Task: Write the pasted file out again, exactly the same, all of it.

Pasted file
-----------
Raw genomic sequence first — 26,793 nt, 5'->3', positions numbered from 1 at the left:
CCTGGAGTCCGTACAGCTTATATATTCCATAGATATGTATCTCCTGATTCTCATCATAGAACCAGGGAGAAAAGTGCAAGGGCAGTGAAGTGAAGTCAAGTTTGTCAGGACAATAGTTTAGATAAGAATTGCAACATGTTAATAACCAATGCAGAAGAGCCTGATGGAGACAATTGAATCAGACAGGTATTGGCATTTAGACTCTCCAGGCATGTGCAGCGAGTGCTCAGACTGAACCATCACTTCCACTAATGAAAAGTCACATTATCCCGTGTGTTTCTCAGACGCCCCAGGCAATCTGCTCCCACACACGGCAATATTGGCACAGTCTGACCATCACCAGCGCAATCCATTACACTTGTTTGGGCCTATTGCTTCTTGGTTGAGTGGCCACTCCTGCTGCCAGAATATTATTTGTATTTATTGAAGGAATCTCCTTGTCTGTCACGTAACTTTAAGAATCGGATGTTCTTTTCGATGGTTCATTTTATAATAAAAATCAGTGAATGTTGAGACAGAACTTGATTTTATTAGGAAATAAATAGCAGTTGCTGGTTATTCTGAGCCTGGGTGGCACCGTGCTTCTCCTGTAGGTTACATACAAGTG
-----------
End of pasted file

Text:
Raw genomic sequence first — 26,793 nt, 5'->3', positions numbered from 1 at the left:
CCTGGAGTCCGTACAGCTTATATATTCCATAGATATGTATCTCCTGATTCTCATCATAGAACCAGGGAGAAAAGTGCAAGGGCAGTGAAGTGAAGTCAAGTTTGTCAGGACAATAGTTTAGATAAGAATTGCAACATGTTAATAACCAATGCAGAAGAGCCTGATGGAGACAATTGAATCAGACAGGTATTGGCATTTAGACTCTCCAGGCATGTGCAGCGAGTGCTCAGACTGAACCATCACTTCCACTAATGAAAAGTCACATTATCCCGTGTGTTTCTCAGACGCCCCAGGCAATCTGCTCCCACACACGGCAATATTGGCACAGTCTGACCATCACCAGCGCAATCCATTACACTTGTTTGGGCCTATTGCTTCTTGGTTGAGTGGCCACTCCTGCTGCCAGAATATTATTTGTATTTATTGAAGGAATCTCCTTGTCTGTCACGTAACTTTAAGAATCGGATGTTCTTTTCGATGGTTCATTTTATAATAAAAATCAGTGAATGTTGAGACAGAACTTGATTTTATTAGGAAATAAATAGCAGTTGCTGGTTATTCTGAGCCTGGGTGGCACCGTGCTTCTCCTGTAGGTTACATACAAGTG